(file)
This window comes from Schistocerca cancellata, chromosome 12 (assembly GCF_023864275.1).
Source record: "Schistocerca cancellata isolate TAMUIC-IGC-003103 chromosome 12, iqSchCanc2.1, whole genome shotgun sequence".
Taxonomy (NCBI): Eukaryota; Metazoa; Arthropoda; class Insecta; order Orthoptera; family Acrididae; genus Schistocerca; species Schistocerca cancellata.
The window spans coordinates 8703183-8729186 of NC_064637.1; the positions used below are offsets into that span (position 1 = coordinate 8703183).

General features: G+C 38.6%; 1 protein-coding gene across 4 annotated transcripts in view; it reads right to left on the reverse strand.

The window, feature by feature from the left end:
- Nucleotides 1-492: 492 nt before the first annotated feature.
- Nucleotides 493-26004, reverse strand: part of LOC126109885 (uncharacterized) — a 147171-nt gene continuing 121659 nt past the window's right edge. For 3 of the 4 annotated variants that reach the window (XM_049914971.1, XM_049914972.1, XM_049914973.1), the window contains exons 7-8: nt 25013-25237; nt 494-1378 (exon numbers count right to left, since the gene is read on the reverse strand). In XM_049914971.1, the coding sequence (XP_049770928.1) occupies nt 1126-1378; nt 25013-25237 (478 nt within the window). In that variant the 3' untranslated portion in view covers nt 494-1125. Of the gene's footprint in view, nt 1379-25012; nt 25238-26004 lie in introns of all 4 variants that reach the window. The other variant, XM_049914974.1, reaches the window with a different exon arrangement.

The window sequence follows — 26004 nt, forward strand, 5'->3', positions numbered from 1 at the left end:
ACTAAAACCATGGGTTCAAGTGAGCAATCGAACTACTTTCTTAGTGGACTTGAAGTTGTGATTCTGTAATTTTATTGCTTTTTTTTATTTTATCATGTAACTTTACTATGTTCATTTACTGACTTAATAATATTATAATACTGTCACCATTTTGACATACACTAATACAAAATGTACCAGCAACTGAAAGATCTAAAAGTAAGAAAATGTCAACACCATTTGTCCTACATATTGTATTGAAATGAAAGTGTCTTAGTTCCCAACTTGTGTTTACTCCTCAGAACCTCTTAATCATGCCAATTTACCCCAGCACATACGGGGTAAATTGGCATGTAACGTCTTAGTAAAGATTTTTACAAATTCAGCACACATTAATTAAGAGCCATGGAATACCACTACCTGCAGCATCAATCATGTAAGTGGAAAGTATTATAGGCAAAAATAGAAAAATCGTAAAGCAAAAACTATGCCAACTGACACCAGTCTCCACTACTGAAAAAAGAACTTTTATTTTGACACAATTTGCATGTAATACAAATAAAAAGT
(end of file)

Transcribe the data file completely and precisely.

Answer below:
This window comes from Schistocerca cancellata, chromosome 12 (assembly GCF_023864275.1).
Source record: "Schistocerca cancellata isolate TAMUIC-IGC-003103 chromosome 12, iqSchCanc2.1, whole genome shotgun sequence".
Taxonomy (NCBI): Eukaryota; Metazoa; Arthropoda; class Insecta; order Orthoptera; family Acrididae; genus Schistocerca; species Schistocerca cancellata.
The window spans coordinates 8703183-8729186 of NC_064637.1; the positions used below are offsets into that span (position 1 = coordinate 8703183).

General features: G+C 38.6%; 1 protein-coding gene across 4 annotated transcripts in view; it reads right to left on the reverse strand.

The window, feature by feature from the left end:
- Nucleotides 1-492: 492 nt before the first annotated feature.
- Nucleotides 493-26004, reverse strand: part of LOC126109885 (uncharacterized) — a 147171-nt gene continuing 121659 nt past the window's right edge. For 3 of the 4 annotated variants that reach the window (XM_049914971.1, XM_049914972.1, XM_049914973.1), the window contains exons 7-8: nt 25013-25237; nt 494-1378 (exon numbers count right to left, since the gene is read on the reverse strand). In XM_049914971.1, the coding sequence (XP_049770928.1) occupies nt 1126-1378; nt 25013-25237 (478 nt within the window). In that variant the 3' untranslated portion in view covers nt 494-1125. Of the gene's footprint in view, nt 1379-25012; nt 25238-26004 lie in introns of all 4 variants that reach the window. The other variant, XM_049914974.1, reaches the window with a different exon arrangement.

The window sequence follows — 26004 nt, forward strand, 5'->3', positions numbered from 1 at the left end:
ACTAAAACCATGGGTTCAAGTGAGCAATCGAACTACTTTCTTAGTGGACTTGAAGTTGTGATTCTGTAATTTTATTGCTTTTTTTTATTTTATCATGTAACTTTACTATGTTCATTTACTGACTTAATAATATTATAATACTGTCACCATTTTGACATACACTAATACAAAATGTACCAGCAACTGAAAGATCTAAAAGTAAGAAAATGTCAACACCATTTGTCCTACATATTGTATTGAAATGAAAGTGTCTTAGTTCCCAACTTGTGTTTACTCCTCAGAACCTCTTAATCATGCCAATTTACCCCAGCACATACGGGGTAAATTGGCATGTAACGTCTTAGTAAAGATTTTTACAAATTCAGCACACATTAATTAAGAGCCATGGAATACCACTACCTGCAGCATCAATCATGTAAGTGGAAAGTATTATAGGCAAAAATAGAAAAATCGTAAAGCAAAAACTATGCCAACTGACACCAGTCTCCACTACTGAAAAAAGAACTTTTATTTTGACACAATTTGCATGTAATACAAATAAAAAGT